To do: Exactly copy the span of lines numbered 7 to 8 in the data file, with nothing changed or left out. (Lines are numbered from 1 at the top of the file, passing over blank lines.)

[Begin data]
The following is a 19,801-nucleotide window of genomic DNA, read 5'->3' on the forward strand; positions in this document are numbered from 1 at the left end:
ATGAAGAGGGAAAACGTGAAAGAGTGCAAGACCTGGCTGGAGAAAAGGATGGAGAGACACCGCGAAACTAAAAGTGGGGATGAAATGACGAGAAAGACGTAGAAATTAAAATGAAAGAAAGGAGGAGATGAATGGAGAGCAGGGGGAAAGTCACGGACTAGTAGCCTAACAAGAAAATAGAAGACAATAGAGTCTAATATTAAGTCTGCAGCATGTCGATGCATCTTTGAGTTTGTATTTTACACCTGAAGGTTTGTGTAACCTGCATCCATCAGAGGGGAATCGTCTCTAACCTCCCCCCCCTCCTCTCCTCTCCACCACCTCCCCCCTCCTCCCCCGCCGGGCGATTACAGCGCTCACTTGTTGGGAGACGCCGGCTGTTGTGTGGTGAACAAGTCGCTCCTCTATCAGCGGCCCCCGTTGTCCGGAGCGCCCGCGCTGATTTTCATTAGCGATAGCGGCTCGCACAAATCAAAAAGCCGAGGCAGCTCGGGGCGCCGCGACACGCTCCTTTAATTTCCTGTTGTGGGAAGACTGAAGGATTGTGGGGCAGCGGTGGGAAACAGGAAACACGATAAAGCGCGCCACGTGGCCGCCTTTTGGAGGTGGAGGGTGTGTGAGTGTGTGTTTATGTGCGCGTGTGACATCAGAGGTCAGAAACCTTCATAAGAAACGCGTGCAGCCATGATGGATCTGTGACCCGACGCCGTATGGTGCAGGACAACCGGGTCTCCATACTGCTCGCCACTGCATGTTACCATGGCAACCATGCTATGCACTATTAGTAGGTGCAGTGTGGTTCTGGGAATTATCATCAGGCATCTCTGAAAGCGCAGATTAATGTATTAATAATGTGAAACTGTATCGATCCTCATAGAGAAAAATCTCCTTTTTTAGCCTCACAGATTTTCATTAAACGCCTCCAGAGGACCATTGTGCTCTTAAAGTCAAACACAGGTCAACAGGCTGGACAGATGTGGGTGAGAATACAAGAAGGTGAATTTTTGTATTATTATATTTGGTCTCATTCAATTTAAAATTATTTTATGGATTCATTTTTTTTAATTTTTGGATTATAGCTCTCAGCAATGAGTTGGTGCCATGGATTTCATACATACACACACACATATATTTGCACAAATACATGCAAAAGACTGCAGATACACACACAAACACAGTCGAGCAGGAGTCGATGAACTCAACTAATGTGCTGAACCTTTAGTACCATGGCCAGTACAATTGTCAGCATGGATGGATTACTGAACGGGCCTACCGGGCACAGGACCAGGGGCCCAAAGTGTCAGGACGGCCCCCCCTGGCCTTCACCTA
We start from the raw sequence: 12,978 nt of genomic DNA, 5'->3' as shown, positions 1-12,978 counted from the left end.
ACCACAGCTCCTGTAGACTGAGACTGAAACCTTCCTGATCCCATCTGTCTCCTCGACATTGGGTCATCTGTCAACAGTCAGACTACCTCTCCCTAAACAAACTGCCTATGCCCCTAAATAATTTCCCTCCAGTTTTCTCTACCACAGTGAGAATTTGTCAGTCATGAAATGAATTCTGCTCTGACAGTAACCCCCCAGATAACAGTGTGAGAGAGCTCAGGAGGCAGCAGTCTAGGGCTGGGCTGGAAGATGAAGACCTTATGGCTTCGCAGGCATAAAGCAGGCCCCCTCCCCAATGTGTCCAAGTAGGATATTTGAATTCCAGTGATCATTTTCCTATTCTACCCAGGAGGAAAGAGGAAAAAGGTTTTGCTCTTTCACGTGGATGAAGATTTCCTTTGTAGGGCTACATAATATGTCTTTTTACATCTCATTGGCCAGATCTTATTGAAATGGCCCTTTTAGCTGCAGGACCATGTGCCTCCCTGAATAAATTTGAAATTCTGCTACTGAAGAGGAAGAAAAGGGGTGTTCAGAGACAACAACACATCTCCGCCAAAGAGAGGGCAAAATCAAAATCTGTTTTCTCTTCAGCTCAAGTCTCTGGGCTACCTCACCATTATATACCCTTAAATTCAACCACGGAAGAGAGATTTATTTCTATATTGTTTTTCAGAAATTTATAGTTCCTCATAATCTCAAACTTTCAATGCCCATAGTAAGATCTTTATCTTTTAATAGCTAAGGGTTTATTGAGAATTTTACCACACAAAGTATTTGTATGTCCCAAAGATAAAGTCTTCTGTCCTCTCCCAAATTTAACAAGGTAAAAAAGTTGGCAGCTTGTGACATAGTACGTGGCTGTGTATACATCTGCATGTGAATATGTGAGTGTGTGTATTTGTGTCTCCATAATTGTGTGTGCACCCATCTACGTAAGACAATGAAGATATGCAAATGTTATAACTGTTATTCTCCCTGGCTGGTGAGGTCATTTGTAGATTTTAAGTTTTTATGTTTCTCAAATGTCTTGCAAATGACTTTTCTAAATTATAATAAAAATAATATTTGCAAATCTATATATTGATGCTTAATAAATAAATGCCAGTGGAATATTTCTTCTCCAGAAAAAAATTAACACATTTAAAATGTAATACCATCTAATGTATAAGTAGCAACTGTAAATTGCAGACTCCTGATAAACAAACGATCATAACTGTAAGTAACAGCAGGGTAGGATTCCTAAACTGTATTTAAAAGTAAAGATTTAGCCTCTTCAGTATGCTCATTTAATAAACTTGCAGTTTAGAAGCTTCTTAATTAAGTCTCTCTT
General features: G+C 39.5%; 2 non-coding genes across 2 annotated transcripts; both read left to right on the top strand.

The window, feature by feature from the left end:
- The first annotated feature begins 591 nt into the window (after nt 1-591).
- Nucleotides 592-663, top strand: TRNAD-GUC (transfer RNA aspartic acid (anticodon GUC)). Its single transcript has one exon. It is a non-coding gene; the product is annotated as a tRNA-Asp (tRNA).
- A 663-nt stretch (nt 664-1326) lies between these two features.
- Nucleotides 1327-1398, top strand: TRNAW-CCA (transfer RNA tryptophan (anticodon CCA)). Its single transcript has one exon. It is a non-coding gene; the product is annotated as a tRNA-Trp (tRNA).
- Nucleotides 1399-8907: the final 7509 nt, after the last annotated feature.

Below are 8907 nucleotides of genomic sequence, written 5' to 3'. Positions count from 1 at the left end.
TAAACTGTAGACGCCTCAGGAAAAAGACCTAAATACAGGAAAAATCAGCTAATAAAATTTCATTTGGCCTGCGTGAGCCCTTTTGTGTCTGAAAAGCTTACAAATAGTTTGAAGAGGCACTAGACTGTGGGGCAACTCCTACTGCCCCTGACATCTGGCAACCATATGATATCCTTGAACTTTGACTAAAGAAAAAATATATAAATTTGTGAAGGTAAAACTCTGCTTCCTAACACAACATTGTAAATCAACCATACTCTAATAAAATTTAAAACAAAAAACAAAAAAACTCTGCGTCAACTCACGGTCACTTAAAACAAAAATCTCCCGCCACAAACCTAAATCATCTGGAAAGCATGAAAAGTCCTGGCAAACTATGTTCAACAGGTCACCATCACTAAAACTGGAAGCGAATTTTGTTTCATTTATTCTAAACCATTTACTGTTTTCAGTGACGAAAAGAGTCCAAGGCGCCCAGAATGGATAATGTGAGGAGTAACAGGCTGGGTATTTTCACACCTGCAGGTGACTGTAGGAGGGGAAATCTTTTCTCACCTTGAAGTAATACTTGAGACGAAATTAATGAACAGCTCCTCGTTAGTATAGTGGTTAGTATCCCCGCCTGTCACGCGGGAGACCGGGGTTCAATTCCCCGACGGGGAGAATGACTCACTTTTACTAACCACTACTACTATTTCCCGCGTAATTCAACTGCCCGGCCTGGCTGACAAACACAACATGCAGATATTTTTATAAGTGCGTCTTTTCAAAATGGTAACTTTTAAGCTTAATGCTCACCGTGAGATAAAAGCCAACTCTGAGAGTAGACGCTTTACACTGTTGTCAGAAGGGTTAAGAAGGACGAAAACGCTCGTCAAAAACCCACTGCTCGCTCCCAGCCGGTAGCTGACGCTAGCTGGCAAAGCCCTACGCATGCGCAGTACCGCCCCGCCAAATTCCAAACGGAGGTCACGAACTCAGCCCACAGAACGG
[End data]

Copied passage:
- The first annotated feature begins 591 nt into the window (after nt 1-591).
- Nucleotides 592-663, top strand: TRNAD-GUC (transfer RNA aspartic acid (anticodon GUC)). Its single transcript has one exon. It is a non-coding gene; the product is annotated as a tRNA-Asp (tRNA).